Mountains Beyond Mountains

Pdf fan Tap here to download this LitChart! (PDF)

Ophelia Dahl Character Analysis

An intelligent young British woman who falls in love with Paul Farmer when she’s doing charity work in Haiti. Ophelia Dahl comes from markedly different circumstances than Farmer—she’s the daughter of the famous children’s author Roald Dahl, and grew up in luxury. Although she finds it somewhat difficult to adjust to a life of poverty in Haiti, she finds a friend in Farmer and the two become lovers. Over many years, Ophelia comes to know Farmer very well—sometimes, she’s in awe of his intellect and selflessness, but at other times, she’s exasperated by his Stoicism and willingness to endanger his own life. Farmer proposes marriage to Ophelia, but she refuses: Farmer’s commitment to helping the poor is simply too much for her to handle. In the end, Ophelia becomes Farmer’s good friend and confidant, as well as the treasurer of his charity, Partners in Health.

Ophelia Dahl Quotes in Mountains Beyond Mountains

The Mountains Beyond Mountains quotes below are all either spoken by Ophelia Dahl or refer to Ophelia Dahl . For each quote, you can also see the other characters and themes related to it (each theme is indicated by its own dot and icon, like this one:
Cost-Efficiency vs. the Value of Life Theme Icon
). Note: all page and citation info for the quotes below refers to the Random House edition of Mountains Beyond Mountains published in 2009.
Chapter 7 Quotes

For a long time I thought I could live and work in Haiti, carving out a life with you, but now I understand that I can’t. And that’s simply not compatible with your life—the life you once told me you would like to lead even ten years ago.

Related Characters: Ophelia Dahl (speaker), Doctor Paul Farmer
Page Number: 66
Explanation and Analysis:

For many years as a young man, Dr. Farmer is romantically close with a fellow charity worker, Ophelia Dahl. But as he spends more and more time working with his patients, Farmer struggles to spend time with Ophelia. He makes it clear that he'll only be able to pursue a relationship with Ophelia if she can get used to a life of constant travel and work. In this quotation, Ophelia writes Farmer a letter in which she tells him that she can no longer pursue a relationship with him: she's just not ready for the life he wants to lead.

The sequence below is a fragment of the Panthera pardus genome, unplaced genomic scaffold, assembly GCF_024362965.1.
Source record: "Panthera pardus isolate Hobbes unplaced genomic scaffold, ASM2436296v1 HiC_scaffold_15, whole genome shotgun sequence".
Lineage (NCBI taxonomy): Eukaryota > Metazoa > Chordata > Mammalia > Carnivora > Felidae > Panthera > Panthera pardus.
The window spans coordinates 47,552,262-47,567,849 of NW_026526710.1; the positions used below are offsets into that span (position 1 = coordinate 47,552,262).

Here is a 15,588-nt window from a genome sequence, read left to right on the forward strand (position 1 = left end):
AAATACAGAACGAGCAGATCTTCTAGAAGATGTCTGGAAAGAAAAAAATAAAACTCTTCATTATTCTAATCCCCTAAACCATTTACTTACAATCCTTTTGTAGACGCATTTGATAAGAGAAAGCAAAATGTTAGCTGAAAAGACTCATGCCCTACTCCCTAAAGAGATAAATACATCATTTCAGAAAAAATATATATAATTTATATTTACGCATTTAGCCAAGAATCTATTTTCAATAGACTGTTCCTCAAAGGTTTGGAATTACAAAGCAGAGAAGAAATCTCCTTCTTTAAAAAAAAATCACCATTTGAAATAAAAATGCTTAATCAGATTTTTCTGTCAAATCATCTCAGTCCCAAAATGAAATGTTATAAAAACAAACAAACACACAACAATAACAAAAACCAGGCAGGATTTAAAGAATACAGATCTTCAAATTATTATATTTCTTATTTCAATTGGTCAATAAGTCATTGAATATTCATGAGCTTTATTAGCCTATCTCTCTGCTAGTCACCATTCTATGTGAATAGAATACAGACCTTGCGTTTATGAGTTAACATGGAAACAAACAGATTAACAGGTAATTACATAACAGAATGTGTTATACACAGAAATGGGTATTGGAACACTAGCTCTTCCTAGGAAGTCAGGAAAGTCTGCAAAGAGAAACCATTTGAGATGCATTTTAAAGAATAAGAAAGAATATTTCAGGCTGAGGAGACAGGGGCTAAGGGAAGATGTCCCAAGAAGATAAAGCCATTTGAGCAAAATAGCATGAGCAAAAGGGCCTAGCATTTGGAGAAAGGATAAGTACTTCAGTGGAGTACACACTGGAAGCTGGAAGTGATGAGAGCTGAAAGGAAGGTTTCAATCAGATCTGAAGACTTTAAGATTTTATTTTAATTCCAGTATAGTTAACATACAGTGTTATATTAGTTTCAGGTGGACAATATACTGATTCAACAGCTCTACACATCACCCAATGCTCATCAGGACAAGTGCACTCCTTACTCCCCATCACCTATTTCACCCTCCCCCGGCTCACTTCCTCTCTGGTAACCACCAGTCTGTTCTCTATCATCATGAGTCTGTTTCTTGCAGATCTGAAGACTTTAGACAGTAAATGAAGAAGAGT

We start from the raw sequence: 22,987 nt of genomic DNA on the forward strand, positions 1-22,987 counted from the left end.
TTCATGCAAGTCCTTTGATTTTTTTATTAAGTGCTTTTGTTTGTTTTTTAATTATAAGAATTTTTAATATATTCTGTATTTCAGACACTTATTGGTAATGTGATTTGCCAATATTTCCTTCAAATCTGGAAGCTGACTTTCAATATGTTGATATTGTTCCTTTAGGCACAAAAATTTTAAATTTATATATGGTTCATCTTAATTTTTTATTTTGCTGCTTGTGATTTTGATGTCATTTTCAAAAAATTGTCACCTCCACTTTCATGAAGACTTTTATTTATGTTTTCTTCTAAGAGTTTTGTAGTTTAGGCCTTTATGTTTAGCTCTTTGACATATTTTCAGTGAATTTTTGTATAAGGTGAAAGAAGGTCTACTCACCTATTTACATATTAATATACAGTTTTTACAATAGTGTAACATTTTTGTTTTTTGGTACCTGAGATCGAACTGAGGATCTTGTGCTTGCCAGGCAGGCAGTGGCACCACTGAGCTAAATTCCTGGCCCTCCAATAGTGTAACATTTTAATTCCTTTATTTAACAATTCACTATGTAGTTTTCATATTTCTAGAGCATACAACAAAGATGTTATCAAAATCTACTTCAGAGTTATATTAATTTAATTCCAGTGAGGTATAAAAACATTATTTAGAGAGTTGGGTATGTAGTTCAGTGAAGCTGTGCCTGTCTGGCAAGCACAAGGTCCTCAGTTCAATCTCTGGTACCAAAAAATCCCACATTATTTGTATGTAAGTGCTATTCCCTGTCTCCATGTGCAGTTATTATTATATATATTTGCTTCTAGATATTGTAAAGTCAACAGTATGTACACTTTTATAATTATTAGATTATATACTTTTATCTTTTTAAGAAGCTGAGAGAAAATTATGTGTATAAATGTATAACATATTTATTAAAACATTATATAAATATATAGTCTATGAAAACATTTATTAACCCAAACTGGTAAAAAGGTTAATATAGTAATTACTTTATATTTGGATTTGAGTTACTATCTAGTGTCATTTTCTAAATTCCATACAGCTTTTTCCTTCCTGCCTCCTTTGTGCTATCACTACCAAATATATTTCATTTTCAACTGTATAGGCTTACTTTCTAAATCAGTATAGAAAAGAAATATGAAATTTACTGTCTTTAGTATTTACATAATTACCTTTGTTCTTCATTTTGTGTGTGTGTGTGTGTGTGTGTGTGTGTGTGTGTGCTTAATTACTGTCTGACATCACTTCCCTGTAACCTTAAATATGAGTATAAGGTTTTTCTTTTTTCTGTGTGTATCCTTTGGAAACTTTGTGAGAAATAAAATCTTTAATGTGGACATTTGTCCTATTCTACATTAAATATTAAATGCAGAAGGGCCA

Ophelia's letter reminds us how difficult Farmer's life is—contrary to what he always claims. There are few people who could spend their entire lives traveling the world, meeting with hundreds of strangers a day, and devoting incredible amounts of time to dangerous or thankless tasks. Indeed, Ophelia's letter establishes the basic sacrifice that a "saint" like Farmer must make. Farmer must choose between his family—a small group of people with whom he's very close, such as Ophelia—and his profession—a life spent circling through a huge group of patients, none of whom he's very close with. While most people choose to give most of their love and attention to the small number of people in their immediate family, Farmer takes a different path. Ironically, in choosing a career that, on the surface, seems incredibly noble and loving, he shies away from love for a family—a basic form of love that almost every human being expresses.

A+

Unlock explanations and citation info for this and every other Mountains Beyond Mountains quote.

Plus so much more...

Get LitCharts A+
Already a LitCharts A+ member? Sign in!
Chapter 9 Quotes

On the way back they laughed about the incident, and yet of all the times she’d eaten things that she could hardly bear to look at, this one occasion when she failed the test stood out for her.

Related Characters: Tracy Kidder (speaker), Doctor Paul Farmer , Ophelia Dahl
Page Number: 87
Explanation and Analysis:

In this passage, Ophelia Dahl describes an episode from her travels in Haiti when, accompanied by her lover, Farmer, she was offered a traditional Haitian dish. Ophelia politely refused the dish, not realizing that her politeness would be interpreted as rudeness. Farmer irritably corrected Ophelia, showing that he was far more familiar with Haitian culture than she. Ophelia continues to remember this episode for many years. In her mind, it proves that she'll never be an important part of Farmer's life; on the contrary, she'll always be less relevant than his patient care.

A further implication of the passage is that Ophelia feels like a outsider in Haiti because of her privileged life in the United States and England. Ophelia, the wealthy daughter of the famous author Roald Dahl, is occasionally uncomfortable in Haiti because she's reminded of how lucky she was to be born to wealthy, white, Western parents. Incidents like the one described in the passage push Ophelia further away from Farmer while also exacerbating her "white guilt."

Get the entire Mountains LitChart as a printable PDF.
Mountains beyond mountains.pdf.medium